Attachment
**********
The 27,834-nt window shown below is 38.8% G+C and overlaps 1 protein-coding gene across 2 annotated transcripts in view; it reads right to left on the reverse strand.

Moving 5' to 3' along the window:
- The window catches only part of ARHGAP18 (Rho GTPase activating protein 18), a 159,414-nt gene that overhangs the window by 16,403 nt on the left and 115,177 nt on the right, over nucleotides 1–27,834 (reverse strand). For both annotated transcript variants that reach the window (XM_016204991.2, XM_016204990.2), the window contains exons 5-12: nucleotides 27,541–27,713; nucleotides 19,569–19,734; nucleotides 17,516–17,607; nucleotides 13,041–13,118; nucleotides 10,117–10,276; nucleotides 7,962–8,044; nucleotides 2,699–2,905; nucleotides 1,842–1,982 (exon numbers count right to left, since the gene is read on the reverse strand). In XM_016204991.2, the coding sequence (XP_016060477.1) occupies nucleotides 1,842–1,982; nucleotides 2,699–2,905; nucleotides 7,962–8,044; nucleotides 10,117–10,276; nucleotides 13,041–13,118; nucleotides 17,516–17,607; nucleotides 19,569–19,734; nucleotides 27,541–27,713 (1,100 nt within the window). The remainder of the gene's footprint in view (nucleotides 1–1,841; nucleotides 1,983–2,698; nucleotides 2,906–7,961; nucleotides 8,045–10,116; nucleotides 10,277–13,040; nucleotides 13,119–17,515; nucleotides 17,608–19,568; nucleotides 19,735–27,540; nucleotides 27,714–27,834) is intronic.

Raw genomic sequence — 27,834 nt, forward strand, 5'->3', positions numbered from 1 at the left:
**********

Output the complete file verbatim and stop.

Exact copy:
The 27,834-nt window shown below is 38.8% G+C and overlaps 1 protein-coding gene across 2 annotated transcripts in view; it reads right to left on the reverse strand.

Moving 5' to 3' along the window:
- The window catches only part of ARHGAP18 (Rho GTPase activating protein 18), a 159,414-nt gene that overhangs the window by 16,403 nt on the left and 115,177 nt on the right, over nucleotides 1–27,834 (reverse strand). For both annotated transcript variants that reach the window (XM_016204991.2, XM_016204990.2), the window contains exons 5-12: nucleotides 27,541–27,713; nucleotides 19,569–19,734; nucleotides 17,516–17,607; nucleotides 13,041–13,118; nucleotides 10,117–10,276; nucleotides 7,962–8,044; nucleotides 2,699–2,905; nucleotides 1,842–1,982 (exon numbers count right to left, since the gene is read on the reverse strand). In XM_016204991.2, the coding sequence (XP_016060477.1) occupies nucleotides 1,842–1,982; nucleotides 2,699–2,905; nucleotides 7,962–8,044; nucleotides 10,117–10,276; nucleotides 13,041–13,118; nucleotides 17,516–17,607; nucleotides 19,569–19,734; nucleotides 27,541–27,713 (1,100 nt within the window). The remainder of the gene's footprint in view (nucleotides 1–1,841; nucleotides 1,983–2,698; nucleotides 2,906–7,961; nucleotides 8,045–10,116; nucleotides 10,277–13,040; nucleotides 13,119–17,515; nucleotides 17,608–19,568; nucleotides 19,735–27,540; nucleotides 27,714–27,834) is intronic.

Raw genomic sequence — 27,834 nt, forward strand, 5'->3', positions numbered from 1 at the left: